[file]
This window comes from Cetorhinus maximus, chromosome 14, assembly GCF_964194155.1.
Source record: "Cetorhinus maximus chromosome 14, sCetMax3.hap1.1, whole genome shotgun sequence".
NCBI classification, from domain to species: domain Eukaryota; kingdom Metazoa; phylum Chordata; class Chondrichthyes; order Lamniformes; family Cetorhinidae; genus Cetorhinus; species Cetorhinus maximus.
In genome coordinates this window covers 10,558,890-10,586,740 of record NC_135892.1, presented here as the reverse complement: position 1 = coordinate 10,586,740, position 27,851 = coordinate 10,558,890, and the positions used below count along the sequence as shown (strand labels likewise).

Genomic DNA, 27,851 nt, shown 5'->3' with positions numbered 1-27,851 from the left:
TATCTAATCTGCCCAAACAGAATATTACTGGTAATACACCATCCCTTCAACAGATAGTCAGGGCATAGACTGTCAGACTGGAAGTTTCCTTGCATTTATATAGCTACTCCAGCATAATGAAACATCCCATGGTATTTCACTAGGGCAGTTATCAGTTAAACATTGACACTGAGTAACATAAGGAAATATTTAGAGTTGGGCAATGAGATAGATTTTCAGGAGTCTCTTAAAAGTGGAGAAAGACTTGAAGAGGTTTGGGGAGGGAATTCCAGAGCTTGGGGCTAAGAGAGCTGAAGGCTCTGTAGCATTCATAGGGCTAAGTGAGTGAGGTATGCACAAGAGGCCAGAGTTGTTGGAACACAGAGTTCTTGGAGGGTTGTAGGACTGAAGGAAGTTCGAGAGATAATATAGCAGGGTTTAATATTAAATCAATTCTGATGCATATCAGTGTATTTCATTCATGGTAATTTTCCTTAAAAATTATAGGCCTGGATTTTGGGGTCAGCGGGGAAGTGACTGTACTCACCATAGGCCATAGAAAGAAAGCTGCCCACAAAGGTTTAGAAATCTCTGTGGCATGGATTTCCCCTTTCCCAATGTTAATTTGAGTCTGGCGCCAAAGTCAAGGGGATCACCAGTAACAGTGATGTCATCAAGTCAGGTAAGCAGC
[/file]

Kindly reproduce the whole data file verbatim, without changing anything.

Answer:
This window comes from Cetorhinus maximus, chromosome 14, assembly GCF_964194155.1.
Source record: "Cetorhinus maximus chromosome 14, sCetMax3.hap1.1, whole genome shotgun sequence".
NCBI classification, from domain to species: domain Eukaryota; kingdom Metazoa; phylum Chordata; class Chondrichthyes; order Lamniformes; family Cetorhinidae; genus Cetorhinus; species Cetorhinus maximus.
In genome coordinates this window covers 10,558,890-10,586,740 of record NC_135892.1, presented here as the reverse complement: position 1 = coordinate 10,586,740, position 27,851 = coordinate 10,558,890, and the positions used below count along the sequence as shown (strand labels likewise).

Genomic DNA, 27,851 nt, shown 5'->3' with positions numbered 1-27,851 from the left:
TATCTAATCTGCCCAAACAGAATATTACTGGTAATACACCATCCCTTCAACAGATAGTCAGGGCATAGACTGTCAGACTGGAAGTTTCCTTGCATTTATATAGCTACTCCAGCATAATGAAACATCCCATGGTATTTCACTAGGGCAGTTATCAGTTAAACATTGACACTGAGTAACATAAGGAAATATTTAGAGTTGGGCAATGAGATAGATTTTCAGGAGTCTCTTAAAAGTGGAGAAAGACTTGAAGAGGTTTGGGGAGGGAATTCCAGAGCTTGGGGCTAAGAGAGCTGAAGGCTCTGTAGCATTCATAGGGCTAAGTGAGTGAGGTATGCACAAGAGGCCAGAGTTGTTGGAACACAGAGTTCTTGGAGGGTTGTAGGACTGAAGGAAGTTCGAGAGATAATATAGCAGGGTTTAATATTAAATCAATTCTGATGCATATCAGTGTATTTCATTCATGGTAATTTTCCTTAAAAATTATAGGCCTGGATTTTGGGGTCAGCGGGGAAGTGACTGTACTCACCATAGGCCATAGAAAGAAAGCTGCCCACAAAGGTTTAGAAATCTCTGTGGCATGGATTTCCCCTTTCCCAATGTTAATTTGAGTCTGGCGCCAAAGTCAAGGGGATCACCAGTAACAGTGATGTCATCAAGTCAGGTAAGCAGC